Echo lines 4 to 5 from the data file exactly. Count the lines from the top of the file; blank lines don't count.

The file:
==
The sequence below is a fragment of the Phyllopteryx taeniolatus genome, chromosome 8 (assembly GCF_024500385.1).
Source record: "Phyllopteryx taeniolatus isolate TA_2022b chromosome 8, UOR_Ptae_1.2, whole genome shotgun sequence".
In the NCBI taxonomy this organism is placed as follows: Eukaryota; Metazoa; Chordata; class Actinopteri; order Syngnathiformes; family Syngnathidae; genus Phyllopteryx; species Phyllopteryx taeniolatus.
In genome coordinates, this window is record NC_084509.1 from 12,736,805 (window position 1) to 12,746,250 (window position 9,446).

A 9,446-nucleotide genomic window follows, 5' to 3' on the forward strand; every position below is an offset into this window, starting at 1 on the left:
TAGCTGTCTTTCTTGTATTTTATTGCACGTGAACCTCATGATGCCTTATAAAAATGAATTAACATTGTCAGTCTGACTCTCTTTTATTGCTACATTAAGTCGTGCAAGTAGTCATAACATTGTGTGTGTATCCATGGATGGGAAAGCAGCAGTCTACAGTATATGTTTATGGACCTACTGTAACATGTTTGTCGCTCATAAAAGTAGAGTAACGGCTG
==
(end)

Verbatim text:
In genome coordinates, this window is record NC_084509.1 from 12,736,805 (window position 1) to 12,746,250 (window position 9,446).

A 9,446-nucleotide genomic window follows, 5' to 3' on the forward strand; every position below is an offset into this window, starting at 1 on the left: